|Publication number||US4618060 A|
|Application number||US 06/796,080|
|Publication date||Oct 21, 1986|
|Filing date||Nov 7, 1985|
|Priority date||Nov 7, 1985|
|Publication number||06796080, 796080, US 4618060 A, US 4618060A, US-A-4618060, US4618060 A, US4618060A|
|Inventors||Norman D. Tarter|
|Original Assignee||Tarter Norman D|
|Export Citation||BiBTeX, EndNote, RefMan|
|Patent Citations (10), Referenced by (20), Classifications (10), Legal Events (3)|
|External Links: USPTO, USPTO Assignment, Espacenet|
The present invention relates to the protective casings for magnetic discs such as those used to store or retrieve information in smaller computers, word processors, other office machines and the like; and is particularly directed towards a protective casing having an improved optional write-protect capability.
The growth in the use of personal computers, word processors and other similar types of office equipment has resulted in a corresponding growth in the use of the magnetic disc as a means of storing information generated by, entered into, or retrieved from such equipment. These discs, generally called "floppy discs" are thin, flexible, and coated with a sensitive magnetic material. Consequently, they must be protected from direct handling by equipment operators or from contacting physical parts of the machinery other than those portions which either transfer information onto or retrieve it from such discs.
The current most common form of disc protection generally comprises a flat envelope, usually made of some sort of paper or plastic material, into which the disc is inserted. The envelope generally has several openings in it e.g., one in the center for permitting the mechanical disc drive to engage the disc, and a second opening spaced from the center through which the magnetic surface of the disc can be exposed so that the computer, word processor or other machine can read from or write to the disc.
Floppy discs most commonly are produced in two sizes, 51/4" and 8". The construction and use of both is generally very similar and often identical.
As expected in the generating, maintaining and retrieval of stored information of any type in any medium, there often exists circumstances when information stored on a floppy disc should be permanently maintained relatively secure from inadvertent erasure or when material formerly stored should desirably be erased so that the disc may be reused rather than discarded. These opposite functions are sometimes referred to as "read-only" or "write-protect" functions and "write" or "write-to-disc" functions, respectively. In either case, the object is to provide a disc upon which fresh information can be recorded and stored or a disc from which stored information can continually be retrieved but which cannot be erased or written over. As is typical of most magnetic recording mediums, recording over existing materials stored on a disc effectively erases those existing materials, whether or not erasure is intended.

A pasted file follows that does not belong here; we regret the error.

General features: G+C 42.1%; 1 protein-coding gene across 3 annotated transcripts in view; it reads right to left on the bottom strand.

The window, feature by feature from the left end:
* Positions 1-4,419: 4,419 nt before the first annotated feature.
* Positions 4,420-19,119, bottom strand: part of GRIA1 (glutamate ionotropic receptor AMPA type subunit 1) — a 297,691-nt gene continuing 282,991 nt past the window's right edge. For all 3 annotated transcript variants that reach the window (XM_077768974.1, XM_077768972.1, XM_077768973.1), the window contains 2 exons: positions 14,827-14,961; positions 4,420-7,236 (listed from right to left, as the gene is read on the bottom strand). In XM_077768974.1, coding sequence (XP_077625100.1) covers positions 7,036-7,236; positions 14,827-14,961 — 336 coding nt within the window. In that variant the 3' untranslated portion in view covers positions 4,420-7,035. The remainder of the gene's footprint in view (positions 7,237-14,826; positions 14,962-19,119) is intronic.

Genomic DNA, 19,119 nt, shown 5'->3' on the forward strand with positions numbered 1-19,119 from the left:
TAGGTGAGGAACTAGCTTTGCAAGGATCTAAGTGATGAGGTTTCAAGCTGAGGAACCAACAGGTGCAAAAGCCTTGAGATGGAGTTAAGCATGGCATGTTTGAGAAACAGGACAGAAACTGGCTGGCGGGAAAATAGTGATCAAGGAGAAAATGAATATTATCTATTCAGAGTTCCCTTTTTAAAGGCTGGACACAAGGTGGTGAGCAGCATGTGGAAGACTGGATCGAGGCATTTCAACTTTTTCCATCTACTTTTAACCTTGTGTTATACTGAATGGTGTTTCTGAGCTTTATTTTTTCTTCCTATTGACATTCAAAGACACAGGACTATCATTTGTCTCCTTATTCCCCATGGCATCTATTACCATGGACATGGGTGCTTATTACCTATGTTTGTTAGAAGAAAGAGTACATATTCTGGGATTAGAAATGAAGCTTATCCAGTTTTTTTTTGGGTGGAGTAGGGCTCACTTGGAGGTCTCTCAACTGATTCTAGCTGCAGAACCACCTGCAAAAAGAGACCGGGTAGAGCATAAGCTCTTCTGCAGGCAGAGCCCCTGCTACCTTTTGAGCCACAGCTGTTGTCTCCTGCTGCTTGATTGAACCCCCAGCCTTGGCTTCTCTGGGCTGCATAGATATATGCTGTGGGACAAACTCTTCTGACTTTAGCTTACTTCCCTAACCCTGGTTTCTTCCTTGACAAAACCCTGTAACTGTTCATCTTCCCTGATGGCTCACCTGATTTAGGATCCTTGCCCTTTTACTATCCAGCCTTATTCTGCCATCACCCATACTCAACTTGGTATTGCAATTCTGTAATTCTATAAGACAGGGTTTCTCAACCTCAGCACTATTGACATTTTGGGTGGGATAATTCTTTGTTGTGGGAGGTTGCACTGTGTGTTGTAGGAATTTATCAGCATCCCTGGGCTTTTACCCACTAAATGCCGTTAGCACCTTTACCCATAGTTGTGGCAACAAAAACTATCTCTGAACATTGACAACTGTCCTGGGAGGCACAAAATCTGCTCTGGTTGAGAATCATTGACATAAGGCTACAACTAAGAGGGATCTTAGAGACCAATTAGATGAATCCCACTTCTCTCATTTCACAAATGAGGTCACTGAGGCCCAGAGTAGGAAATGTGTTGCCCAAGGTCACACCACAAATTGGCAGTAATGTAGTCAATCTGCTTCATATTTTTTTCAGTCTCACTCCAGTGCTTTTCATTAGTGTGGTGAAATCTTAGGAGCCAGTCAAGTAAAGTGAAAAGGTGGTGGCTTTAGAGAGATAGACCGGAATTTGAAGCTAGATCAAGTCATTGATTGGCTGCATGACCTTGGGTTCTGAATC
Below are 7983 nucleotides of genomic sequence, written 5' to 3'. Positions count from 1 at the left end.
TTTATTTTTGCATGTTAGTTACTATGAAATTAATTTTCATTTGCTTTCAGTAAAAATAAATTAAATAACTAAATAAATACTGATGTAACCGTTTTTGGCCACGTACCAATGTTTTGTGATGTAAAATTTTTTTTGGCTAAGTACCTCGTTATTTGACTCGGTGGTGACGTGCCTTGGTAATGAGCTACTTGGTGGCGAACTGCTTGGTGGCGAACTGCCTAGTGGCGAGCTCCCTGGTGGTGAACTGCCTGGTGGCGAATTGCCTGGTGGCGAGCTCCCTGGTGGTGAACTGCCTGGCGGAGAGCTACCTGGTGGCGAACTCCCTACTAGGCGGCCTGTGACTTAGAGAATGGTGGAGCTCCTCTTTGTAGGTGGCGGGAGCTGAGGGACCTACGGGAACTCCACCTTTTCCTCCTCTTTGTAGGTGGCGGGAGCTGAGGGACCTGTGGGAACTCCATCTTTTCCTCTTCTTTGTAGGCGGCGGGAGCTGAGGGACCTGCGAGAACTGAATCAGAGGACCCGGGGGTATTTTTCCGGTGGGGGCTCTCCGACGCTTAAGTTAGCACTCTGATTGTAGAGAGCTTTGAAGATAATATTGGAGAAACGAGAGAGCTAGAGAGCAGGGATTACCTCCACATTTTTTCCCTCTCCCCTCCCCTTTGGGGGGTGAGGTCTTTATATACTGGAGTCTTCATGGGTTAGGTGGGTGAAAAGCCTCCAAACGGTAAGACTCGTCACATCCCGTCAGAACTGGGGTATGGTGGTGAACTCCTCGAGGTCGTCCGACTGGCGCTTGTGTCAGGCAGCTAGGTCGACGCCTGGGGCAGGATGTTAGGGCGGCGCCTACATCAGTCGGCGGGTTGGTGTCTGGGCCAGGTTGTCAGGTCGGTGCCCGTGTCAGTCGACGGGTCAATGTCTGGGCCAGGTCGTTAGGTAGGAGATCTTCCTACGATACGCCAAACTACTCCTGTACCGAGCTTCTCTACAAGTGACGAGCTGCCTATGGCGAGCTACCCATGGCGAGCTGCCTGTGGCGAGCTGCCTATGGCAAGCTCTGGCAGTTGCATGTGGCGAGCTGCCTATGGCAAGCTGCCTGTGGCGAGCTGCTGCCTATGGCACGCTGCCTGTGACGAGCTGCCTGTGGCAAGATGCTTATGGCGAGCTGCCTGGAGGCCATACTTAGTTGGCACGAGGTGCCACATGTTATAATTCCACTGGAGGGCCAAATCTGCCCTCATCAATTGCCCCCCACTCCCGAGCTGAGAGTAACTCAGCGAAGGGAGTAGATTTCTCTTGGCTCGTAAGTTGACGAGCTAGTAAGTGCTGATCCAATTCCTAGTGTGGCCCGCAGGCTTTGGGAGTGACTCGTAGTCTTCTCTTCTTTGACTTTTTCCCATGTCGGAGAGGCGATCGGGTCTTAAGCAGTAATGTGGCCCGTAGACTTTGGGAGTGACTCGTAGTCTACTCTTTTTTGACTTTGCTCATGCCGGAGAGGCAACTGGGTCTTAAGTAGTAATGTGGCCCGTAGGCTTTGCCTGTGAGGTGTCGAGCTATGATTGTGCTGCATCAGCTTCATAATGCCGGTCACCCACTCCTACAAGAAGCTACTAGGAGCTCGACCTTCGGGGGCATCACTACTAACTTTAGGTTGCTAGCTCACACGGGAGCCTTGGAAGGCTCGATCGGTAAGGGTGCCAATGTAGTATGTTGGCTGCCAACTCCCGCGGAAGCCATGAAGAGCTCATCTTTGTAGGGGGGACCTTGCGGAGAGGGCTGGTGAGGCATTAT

For such reasons, floppy disc envelopes typically include a notch in one folded side edge of the outer envelope into which a mechanical device can fall or through which an optical signal may pass in order to either accomplish the transfer of material onto the disc or to prevent material from being transferred onto the disc. In one common embodiment, the notch allows the machine to record on the disc and when the notch is covered or absent the disc will "read only" or be "write-protected", i.e. material can be retrieved from the disc but none can be recorded onto it.
In order to use discs for both write and write-protect purposes, small pieces of special adhesive tape have commonly been used to cover the notches and thereby provide a write-protect function. Although once in place the tape provides write-protection, the tapes are messy, nonadjustable, difficult to remove, and leave an adhesive residue. Additionally, removing the tape requires more than usual handling of the fragile disc, lessening its effective life. Over longer periods of time, the adhesive properties on the tape can deteriorate so that the tapes loosen and stick to other discs in storage or loosen in the machine, thereby fouling the disc drive. Some tapes are overly sensitive to humidity and will not remain in place long enough under certain humidity conditions.
One attempted solution to this problem has been to develop a solid insert which would cover the notch in a floppy disc envelope and thereby provide a write-protect function. One recent example is given by Fann in U.S. Pat. No. 4,521,820 in which one end of a plastic strip is inserted into the notch and the other end remains exposed outside the envelope where it can be seen and grasped by an operator to effect removal. There are, however, several disadvantages to this device. First, nothing other than friction serves to hold the device permanently inserted in the envelope. Secondly, since the strip is smaller than the slot in the envelope into which it fits, nothing serves to guide the strip into the proper position in the slot. Third, the device can only be inserted from one direction, a disadvantage in certain handling applications. Finally, the device never forms a permanent part of the envelope.
It is thus an object of the present invention to provide a casing for a magnetic recording disc which includes an envelope which is characterized by a write-protect capability, and which overcomes the aforementioned disadvantages of other write-protect methods and devices.